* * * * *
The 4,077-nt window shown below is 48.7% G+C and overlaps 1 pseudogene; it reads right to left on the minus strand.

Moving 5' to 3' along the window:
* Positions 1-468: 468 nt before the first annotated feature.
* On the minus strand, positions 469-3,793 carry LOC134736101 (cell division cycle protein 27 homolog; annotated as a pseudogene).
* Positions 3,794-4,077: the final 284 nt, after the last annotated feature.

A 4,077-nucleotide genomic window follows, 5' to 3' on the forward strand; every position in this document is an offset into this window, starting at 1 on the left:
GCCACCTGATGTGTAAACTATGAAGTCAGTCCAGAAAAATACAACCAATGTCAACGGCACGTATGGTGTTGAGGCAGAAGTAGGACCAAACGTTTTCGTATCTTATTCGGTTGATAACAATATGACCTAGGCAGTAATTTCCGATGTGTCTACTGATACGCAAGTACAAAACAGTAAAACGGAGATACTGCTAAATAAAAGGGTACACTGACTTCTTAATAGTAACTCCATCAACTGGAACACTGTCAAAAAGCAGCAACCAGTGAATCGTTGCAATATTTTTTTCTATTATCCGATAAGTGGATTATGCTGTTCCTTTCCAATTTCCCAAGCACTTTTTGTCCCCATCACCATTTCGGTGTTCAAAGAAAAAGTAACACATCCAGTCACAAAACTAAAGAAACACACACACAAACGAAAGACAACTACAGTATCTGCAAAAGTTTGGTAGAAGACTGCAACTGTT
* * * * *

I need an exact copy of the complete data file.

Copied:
The 4,077-nt window shown below is 48.7% G+C and overlaps 1 pseudogene; it reads right to left on the minus strand.

Moving 5' to 3' along the window:
* Positions 1-468: 468 nt before the first annotated feature.
* On the minus strand, positions 469-3,793 carry LOC134736101 (cell division cycle protein 27 homolog; annotated as a pseudogene).
* Positions 3,794-4,077: the final 284 nt, after the last annotated feature.

A 4,077-nucleotide genomic window follows, 5' to 3' on the forward strand; every position in this document is an offset into this window, starting at 1 on the left:
GCCACCTGATGTGTAAACTATGAAGTCAGTCCAGAAAAATACAACCAATGTCAACGGCACGTATGGTGTTGAGGCAGAAGTAGGACCAAACGTTTTCGTATCTTATTCGGTTGATAACAATATGACCTAGGCAGTAATTTCCGATGTGTCTACTGATACGCAAGTACAAAACAGTAAAACGGAGATACTGCTAAATAAAAGGGTACACTGACTTCTTAATAGTAACTCCATCAACTGGAACACTGTCAAAAAGCAGCAACCAGTGAATCGTTGCAATATTTTTTTCTATTATCCGATAAGTGGATTATGCTGTTCCTTTCCAATTTCCCAAGCACTTTTTGTCCCCATCACCATTTCGGTGTTCAAAGAAAAAGTAACACATCCAGTCACAAAACTAAAGAAACACACACACAAACGAAAGACAACTACAGTATCTGCAAAAGTTTGGTAGAAGACTGCAACTGTT